BLTC Press Titles


available for Kindle at Amazon.com


The Adventures of Sherlock Holmes

A. Conan Doyle


Mortal Coils

Aldous Huxley


The Secret Doctrine, Volume II Anthropogenesis

H. P. Blavatsky


The Count of Monte Cristo

Alexandre Dumas


King Solomon's mines

by Henry Rider Haggard

Excerpt:

11th March 1898.

POST SCRIPTUM

Now, in 1905, I can only add how glad I am that my romance should continue to please so many readers. Imagination has been verified by fact; the King Solomon's Mines I dreamed of have been discovered, and are putting out their gold once more, and, according to the latest reports, their diamonds also; the Kukuanas or, rather, the Matabele, have been tamed by the white man's bullets, but still there seem to be many who find pleasure in these simple pages. That they may continue so to do, even to the third and fourth generation, or perhaps longer still, would, I am sure, be the hope of our old and departed friend, Allan Quatermain.

H. RIDER HAGGARD.

DlTCHINGHAM,

15th July 1905.

INTRODUCTION

Now that this book is printed, and about to be given to the world, a sense of its shortcomings, both in style and contents, weighs very heavily upon me. As regards the latter, I can only say that it does not pretend to be a full account of everything we did and saw. There are many things connected with our journey into Kukuanaland that I should have liked to dwell upon at length, which, as it is, have been scarcely alluded to. Amongst these are the curious legends which I collected about the chain armour that saved us from destruction in the great battle of Loo, and also about the " Silent Ones " or Colossi at the mouth of the stalactite cave. Again, if I had given way to my own impulses I should have wished to go into the differences, some of which are to my mind very suggestive, between the Zulu and Kukuana dialects. Also a few pages might have been given up profitably to the consideration of the indigenous flora and fauna of Kukuanaland.* Then there remains the most interesting subject—that, as it is, has only been touched on incidentally—of the magnificent system of military organisation in force in that country, which, in my opinion, is much superior to that inaugurated by Chaka in Zululand, inasmuch as it permits of even more rapid mobilisation, and does not necessitate the employment of the pernicious system of forced celibacy. Lastly, I have scarcely spoken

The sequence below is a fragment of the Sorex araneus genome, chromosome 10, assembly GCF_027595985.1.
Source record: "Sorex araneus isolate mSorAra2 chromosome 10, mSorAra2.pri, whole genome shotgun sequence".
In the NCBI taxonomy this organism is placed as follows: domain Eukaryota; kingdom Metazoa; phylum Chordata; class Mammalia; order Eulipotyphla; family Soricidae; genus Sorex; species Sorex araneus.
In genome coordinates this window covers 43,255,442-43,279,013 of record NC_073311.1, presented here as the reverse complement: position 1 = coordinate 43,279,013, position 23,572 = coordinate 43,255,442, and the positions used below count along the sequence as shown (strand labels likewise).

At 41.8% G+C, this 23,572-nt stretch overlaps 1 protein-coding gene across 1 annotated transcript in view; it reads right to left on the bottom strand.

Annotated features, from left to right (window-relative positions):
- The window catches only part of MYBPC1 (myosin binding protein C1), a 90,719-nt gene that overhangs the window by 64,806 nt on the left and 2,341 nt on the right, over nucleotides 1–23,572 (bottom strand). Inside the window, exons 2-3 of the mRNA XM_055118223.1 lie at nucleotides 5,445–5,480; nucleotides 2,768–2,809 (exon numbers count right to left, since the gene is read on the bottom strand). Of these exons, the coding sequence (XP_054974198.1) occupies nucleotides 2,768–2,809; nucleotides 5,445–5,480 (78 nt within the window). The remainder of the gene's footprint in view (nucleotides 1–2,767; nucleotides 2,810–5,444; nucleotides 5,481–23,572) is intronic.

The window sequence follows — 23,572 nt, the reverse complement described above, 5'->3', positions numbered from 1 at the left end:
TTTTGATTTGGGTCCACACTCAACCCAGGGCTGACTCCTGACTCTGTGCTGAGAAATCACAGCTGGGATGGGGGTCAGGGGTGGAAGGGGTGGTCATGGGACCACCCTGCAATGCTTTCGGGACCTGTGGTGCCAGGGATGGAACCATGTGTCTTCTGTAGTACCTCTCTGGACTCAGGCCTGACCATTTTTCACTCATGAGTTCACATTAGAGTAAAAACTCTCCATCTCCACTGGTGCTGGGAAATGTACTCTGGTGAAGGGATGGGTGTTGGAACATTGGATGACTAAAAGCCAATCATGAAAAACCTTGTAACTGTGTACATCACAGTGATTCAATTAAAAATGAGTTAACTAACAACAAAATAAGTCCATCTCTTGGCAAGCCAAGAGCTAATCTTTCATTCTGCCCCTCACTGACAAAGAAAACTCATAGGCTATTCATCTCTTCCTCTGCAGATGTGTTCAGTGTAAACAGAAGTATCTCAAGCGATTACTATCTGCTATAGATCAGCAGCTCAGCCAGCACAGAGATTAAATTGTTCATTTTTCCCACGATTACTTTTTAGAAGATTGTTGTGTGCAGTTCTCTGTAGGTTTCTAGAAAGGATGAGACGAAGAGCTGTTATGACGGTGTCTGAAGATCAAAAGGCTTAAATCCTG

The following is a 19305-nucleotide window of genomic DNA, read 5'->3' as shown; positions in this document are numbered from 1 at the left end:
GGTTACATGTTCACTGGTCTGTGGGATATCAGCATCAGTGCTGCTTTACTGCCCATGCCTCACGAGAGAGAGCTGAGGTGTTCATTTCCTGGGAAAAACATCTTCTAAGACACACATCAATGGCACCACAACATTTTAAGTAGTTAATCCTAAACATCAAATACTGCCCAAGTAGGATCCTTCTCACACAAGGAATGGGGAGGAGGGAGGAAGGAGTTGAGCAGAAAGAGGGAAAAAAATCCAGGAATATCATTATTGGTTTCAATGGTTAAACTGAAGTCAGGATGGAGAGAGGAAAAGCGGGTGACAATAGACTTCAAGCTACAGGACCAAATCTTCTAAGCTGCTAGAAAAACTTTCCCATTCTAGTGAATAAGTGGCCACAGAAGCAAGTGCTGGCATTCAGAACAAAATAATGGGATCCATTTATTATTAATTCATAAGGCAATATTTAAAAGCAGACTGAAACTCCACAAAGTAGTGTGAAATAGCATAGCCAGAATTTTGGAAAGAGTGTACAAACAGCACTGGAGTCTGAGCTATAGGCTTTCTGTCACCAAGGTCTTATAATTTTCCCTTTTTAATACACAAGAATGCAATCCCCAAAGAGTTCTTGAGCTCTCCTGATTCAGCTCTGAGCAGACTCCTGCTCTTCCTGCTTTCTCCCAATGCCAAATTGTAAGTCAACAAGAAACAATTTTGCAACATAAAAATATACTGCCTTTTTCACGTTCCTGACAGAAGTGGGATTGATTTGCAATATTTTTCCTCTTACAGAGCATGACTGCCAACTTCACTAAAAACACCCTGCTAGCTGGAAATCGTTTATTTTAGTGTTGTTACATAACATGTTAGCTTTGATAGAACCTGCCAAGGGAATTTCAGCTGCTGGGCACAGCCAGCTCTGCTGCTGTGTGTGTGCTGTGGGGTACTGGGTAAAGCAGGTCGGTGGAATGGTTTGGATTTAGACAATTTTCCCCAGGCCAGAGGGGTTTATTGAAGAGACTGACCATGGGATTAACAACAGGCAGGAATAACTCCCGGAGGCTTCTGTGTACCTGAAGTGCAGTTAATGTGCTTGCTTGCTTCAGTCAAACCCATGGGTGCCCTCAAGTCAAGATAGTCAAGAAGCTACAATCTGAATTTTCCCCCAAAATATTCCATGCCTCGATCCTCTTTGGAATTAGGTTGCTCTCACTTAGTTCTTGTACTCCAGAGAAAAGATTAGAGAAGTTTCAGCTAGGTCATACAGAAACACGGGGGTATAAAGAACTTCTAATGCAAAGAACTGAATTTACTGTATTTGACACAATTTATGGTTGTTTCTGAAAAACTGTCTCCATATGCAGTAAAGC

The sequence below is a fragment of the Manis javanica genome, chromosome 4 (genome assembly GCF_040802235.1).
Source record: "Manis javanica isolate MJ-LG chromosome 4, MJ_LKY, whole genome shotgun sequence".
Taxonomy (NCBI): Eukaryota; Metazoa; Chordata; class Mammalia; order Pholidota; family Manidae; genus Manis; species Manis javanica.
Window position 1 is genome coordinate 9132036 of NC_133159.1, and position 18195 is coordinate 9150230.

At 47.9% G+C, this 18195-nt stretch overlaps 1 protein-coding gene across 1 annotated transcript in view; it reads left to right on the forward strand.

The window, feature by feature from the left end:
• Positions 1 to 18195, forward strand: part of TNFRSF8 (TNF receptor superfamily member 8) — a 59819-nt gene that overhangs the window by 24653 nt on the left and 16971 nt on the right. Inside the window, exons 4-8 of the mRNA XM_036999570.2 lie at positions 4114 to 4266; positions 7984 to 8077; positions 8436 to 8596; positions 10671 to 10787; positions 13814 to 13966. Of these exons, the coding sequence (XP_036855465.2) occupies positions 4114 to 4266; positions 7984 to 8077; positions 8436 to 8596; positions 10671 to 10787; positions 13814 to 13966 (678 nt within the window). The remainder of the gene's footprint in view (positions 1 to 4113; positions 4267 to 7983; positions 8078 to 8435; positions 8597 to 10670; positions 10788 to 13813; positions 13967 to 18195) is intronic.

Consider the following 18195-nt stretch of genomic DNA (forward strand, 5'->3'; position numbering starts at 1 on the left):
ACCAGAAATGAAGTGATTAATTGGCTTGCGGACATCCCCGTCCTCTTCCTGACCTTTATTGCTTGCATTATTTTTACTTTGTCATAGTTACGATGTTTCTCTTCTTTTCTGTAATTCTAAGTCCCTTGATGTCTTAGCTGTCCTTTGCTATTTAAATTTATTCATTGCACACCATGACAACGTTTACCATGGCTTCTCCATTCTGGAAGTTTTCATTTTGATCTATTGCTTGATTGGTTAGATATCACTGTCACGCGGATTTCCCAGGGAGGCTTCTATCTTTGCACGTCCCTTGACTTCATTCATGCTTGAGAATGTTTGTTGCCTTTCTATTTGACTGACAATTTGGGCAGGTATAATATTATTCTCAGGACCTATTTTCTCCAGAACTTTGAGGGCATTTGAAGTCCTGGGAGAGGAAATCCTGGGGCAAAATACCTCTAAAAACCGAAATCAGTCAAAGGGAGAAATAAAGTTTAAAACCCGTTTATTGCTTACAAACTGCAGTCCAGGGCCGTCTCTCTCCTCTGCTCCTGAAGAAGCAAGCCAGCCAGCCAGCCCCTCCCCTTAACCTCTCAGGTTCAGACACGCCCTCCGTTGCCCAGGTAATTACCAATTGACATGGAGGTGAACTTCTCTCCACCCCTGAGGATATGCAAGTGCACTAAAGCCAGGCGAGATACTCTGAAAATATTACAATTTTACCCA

*I discovered eight varieties of antelope, with which I was previously totally unacquainted, and many new species of plants, for the most part of the bulbous tribe.—A. Q.

14—A*

of the domestic and family customs of the Kukuanas, many of which are exceedingly quaint, or of their proficiency in the art of smelting and welding metals. This science they carry to considerable perfection, of which a good example is to be seen in their "tollas," or heavy throwing knives, the backs of these weapons being made of hammered iron, and the edges of beautiful steel welded with great skill on to the iron frames. The fact of the matter is, I thought, with Sir Henry Curtis and Captain Good, that the best plan would be to tell my story in a plain, straightforward manner, and to leave these matters to be dealt with subsequently in whatever way ultimately may appear to be desirable. In the meanwhile I shall, of course, be delighted to give all information in my power to anybody interested in such things.


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